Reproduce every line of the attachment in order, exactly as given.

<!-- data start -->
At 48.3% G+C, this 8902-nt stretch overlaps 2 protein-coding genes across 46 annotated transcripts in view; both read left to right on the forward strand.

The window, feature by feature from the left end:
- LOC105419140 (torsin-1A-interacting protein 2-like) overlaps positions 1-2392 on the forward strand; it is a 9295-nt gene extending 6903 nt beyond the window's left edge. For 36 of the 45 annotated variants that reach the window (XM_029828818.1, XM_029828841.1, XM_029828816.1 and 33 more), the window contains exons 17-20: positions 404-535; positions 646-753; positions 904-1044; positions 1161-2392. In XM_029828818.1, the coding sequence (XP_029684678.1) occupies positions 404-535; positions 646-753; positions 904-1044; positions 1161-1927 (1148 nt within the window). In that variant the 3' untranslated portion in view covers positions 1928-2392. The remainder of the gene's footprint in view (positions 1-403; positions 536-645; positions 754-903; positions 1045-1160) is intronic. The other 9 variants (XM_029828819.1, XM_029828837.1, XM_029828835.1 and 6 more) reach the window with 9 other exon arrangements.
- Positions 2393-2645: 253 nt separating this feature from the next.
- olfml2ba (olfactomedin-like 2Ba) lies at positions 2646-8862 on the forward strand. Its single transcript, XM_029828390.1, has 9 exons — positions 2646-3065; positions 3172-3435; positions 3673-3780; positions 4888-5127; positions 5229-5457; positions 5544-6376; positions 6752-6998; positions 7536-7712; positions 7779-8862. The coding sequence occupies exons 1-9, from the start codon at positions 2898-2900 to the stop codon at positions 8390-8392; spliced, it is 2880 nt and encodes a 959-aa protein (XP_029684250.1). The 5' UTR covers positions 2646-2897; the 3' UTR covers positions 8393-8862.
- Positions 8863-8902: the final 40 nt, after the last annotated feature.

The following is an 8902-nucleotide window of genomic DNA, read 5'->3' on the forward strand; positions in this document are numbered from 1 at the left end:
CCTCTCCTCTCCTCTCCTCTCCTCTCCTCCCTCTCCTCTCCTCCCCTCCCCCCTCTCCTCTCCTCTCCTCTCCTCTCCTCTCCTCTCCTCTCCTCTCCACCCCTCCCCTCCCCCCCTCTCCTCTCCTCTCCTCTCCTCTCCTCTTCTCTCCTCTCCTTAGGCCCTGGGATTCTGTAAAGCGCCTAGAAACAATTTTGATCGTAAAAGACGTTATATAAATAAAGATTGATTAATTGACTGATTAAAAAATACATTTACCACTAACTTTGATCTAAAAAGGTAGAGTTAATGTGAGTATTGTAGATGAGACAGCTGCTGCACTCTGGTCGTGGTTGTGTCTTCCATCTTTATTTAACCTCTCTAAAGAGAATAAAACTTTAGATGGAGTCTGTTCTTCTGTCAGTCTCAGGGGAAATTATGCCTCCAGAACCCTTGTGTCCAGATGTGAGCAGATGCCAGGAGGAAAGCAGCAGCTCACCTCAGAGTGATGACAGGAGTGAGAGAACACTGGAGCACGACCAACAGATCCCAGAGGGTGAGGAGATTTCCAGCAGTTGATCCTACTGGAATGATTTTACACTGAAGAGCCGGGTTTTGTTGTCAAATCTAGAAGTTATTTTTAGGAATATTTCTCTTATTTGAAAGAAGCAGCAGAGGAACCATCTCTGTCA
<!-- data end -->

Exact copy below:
At 48.3% G+C, this 8902-nt stretch overlaps 2 protein-coding genes across 46 annotated transcripts in view; both read left to right on the forward strand.

The window, feature by feature from the left end:
- LOC105419140 (torsin-1A-interacting protein 2-like) overlaps positions 1-2392 on the forward strand; it is a 9295-nt gene extending 6903 nt beyond the window's left edge. For 36 of the 45 annotated variants that reach the window (XM_029828818.1, XM_029828841.1, XM_029828816.1 and 33 more), the window contains exons 17-20: positions 404-535; positions 646-753; positions 904-1044; positions 1161-2392. In XM_029828818.1, the coding sequence (XP_029684678.1) occupies positions 404-535; positions 646-753; positions 904-1044; positions 1161-1927 (1148 nt within the window). In that variant the 3' untranslated portion in view covers positions 1928-2392. The remainder of the gene's footprint in view (positions 1-403; positions 536-645; positions 754-903; positions 1045-1160) is intronic. The other 9 variants (XM_029828819.1, XM_029828837.1, XM_029828835.1 and 6 more) reach the window with 9 other exon arrangements.
- Positions 2393-2645: 253 nt separating this feature from the next.
- olfml2ba (olfactomedin-like 2Ba) lies at positions 2646-8862 on the forward strand. Its single transcript, XM_029828390.1, has 9 exons — positions 2646-3065; positions 3172-3435; positions 3673-3780; positions 4888-5127; positions 5229-5457; positions 5544-6376; positions 6752-6998; positions 7536-7712; positions 7779-8862. The coding sequence occupies exons 1-9, from the start codon at positions 2898-2900 to the stop codon at positions 8390-8392; spliced, it is 2880 nt and encodes a 959-aa protein (XP_029684250.1). The 5' UTR covers positions 2646-2897; the 3' UTR covers positions 8393-8862.
- Positions 8863-8902: the final 40 nt, after the last annotated feature.

The following is an 8902-nucleotide window of genomic DNA, read 5'->3' on the forward strand; positions in this document are numbered from 1 at the left end:
CCTCTCCTCTCCTCTCCTCTCCTCTCCTCCCTCTCCTCTCCTCCCCTCCCCCCTCTCCTCTCCTCTCCTCTCCTCTCCTCTCCTCTCCTCTCCTCTCCACCCCTCCCCTCCCCCCCTCTCCTCTCCTCTCCTCTCCTCTCCTCTTCTCTCCTCTCCTTAGGCCCTGGGATTCTGTAAAGCGCCTAGAAACAATTTTGATCGTAAAAGACGTTATATAAATAAAGATTGATTAATTGACTGATTAAAAAATACATTTACCACTAACTTTGATCTAAAAAGGTAGAGTTAATGTGAGTATTGTAGATGAGACAGCTGCTGCACTCTGGTCGTGGTTGTGTCTTCCATCTTTATTTAACCTCTCTAAAGAGAATAAAACTTTAGATGGAGTCTGTTCTTCTGTCAGTCTCAGGGGAAATTATGCCTCCAGAACCCTTGTGTCCAGATGTGAGCAGATGCCAGGAGGAAAGCAGCAGCTCACCTCAGAGTGATGACAGGAGTGAGAGAACACTGGAGCACGACCAACAGATCCCAGAGGGTGAGGAGATTTCCAGCAGTTGATCCTACTGGAATGATTTTACACTGAAGAGCCGGGTTTTGTTGTCAAATCTAGAAGTTATTTTTAGGAATATTTCTCTTATTTGAAAGAAGCAGCAGAGGAACCATCTCTGTCA